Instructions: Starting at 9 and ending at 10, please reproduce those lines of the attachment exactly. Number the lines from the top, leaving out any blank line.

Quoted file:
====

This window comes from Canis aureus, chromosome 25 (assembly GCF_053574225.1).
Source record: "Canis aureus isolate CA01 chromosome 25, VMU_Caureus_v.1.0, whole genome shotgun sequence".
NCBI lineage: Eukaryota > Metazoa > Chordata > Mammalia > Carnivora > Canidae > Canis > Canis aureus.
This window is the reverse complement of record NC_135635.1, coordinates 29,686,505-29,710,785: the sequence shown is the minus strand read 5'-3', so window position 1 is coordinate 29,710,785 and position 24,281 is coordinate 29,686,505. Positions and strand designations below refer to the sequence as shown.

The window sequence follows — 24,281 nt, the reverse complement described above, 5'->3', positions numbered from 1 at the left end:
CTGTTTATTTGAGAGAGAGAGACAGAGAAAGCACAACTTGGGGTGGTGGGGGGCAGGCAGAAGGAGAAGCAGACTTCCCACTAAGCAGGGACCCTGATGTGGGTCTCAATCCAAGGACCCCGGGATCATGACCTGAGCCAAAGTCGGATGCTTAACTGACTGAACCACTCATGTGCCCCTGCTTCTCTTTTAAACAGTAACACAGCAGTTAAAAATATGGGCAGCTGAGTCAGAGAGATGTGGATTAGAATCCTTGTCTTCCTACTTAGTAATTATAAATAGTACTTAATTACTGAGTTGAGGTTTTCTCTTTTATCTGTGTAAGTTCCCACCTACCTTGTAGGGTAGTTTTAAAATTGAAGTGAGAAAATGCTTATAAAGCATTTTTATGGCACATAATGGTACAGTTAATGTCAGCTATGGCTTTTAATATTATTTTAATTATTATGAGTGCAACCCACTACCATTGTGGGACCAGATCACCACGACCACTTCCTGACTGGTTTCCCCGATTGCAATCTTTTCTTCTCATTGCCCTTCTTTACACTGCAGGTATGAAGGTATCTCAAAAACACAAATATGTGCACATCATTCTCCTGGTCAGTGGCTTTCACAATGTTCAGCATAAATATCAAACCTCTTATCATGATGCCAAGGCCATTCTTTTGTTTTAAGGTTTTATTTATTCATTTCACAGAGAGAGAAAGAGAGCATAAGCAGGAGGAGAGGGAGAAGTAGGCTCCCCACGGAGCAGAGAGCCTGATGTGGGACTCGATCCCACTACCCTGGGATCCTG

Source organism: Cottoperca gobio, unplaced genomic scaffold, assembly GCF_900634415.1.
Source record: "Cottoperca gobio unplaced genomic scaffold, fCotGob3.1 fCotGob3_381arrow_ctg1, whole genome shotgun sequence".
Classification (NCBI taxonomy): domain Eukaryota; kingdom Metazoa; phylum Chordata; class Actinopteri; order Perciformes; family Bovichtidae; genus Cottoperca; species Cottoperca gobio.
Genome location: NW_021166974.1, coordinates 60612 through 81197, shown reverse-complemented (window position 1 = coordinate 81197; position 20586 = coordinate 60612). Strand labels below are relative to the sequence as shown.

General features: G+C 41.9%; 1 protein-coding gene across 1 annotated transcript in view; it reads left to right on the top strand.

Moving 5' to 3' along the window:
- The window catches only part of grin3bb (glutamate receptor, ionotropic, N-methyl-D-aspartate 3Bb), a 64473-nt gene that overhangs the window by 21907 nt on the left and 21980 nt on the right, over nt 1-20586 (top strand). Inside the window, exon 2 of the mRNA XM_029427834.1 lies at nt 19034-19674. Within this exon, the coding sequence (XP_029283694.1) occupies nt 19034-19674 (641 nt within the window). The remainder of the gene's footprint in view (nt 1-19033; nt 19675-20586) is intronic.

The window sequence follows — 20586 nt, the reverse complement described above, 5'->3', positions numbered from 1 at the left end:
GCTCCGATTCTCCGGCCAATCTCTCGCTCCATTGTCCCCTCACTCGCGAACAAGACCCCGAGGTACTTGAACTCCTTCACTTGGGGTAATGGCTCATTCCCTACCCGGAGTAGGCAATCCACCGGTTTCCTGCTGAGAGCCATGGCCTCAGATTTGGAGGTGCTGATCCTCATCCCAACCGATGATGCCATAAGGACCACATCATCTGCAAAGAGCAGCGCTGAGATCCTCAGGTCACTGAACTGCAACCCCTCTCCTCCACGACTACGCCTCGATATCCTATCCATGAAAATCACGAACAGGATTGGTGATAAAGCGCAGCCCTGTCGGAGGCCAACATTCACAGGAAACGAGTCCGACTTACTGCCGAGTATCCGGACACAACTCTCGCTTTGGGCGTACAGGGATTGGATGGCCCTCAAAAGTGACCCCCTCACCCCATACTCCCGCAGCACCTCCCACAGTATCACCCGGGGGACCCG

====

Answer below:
Classification (NCBI taxonomy): domain Eukaryota; kingdom Metazoa; phylum Chordata; class Actinopteri; order Perciformes; family Bovichtidae; genus Cottoperca; species Cottoperca gobio.
Genome location: NW_021166974.1, coordinates 60612 through 81197, shown reverse-complemented (window position 1 = coordinate 81197; position 20586 = coordinate 60612). Strand labels below are relative to the sequence as shown.